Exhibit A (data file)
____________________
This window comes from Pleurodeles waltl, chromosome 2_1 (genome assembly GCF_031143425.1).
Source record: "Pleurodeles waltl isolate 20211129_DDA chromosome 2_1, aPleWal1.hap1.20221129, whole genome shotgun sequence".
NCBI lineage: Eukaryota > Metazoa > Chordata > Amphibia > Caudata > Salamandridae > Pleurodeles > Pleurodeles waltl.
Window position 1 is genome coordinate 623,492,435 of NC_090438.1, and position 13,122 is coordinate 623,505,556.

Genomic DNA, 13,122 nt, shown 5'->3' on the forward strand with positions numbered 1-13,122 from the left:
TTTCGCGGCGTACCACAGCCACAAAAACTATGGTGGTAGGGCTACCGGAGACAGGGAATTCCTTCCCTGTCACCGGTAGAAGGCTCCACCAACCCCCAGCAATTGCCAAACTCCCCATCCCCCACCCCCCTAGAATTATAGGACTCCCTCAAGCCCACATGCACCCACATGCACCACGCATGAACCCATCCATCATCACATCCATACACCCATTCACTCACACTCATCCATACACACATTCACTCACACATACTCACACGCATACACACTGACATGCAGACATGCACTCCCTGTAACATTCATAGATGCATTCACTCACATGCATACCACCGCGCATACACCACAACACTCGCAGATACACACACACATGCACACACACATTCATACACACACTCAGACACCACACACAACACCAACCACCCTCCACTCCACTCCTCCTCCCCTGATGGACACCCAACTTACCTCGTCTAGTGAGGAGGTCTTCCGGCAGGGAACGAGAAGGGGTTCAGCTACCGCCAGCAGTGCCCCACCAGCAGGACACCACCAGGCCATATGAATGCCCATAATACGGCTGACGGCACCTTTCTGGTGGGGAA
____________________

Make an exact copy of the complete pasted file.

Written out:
This window comes from Pleurodeles waltl, chromosome 2_1 (genome assembly GCF_031143425.1).
Source record: "Pleurodeles waltl isolate 20211129_DDA chromosome 2_1, aPleWal1.hap1.20221129, whole genome shotgun sequence".
NCBI lineage: Eukaryota > Metazoa > Chordata > Amphibia > Caudata > Salamandridae > Pleurodeles > Pleurodeles waltl.
Window position 1 is genome coordinate 623,492,435 of NC_090438.1, and position 13,122 is coordinate 623,505,556.

Genomic DNA, 13,122 nt, shown 5'->3' on the forward strand with positions numbered 1-13,122 from the left:
TTTCGCGGCGTACCACAGCCACAAAAACTATGGTGGTAGGGCTACCGGAGACAGGGAATTCCTTCCCTGTCACCGGTAGAAGGCTCCACCAACCCCCAGCAATTGCCAAACTCCCCATCCCCCACCCCCCTAGAATTATAGGACTCCCTCAAGCCCACATGCACCCACATGCACCACGCATGAACCCATCCATCATCACATCCATACACCCATTCACTCACACTCATCCATACACACATTCACTCACACATACTCACACGCATACACACTGACATGCAGACATGCACTCCCTGTAACATTCATAGATGCATTCACTCACATGCATACCACCGCGCATACACCACAACACTCGCAGATACACACACACATGCACACACACATTCATACACACACTCAGACACCACACACAACACCAACCACCCTCCACTCCACTCCTCCTCCCCTGATGGACACCCAACTTACCTCGTCTAGTGAGGAGGTCTTCCGGCAGGGAACGAGAAGGGGTTCAGCTACCGCCAGCAGTGCCCCACCAGCAGGACACCACCAGGCCATATGAATGCCCATAATACGGCTGACGGCACCTTTCTGGTGGGGAA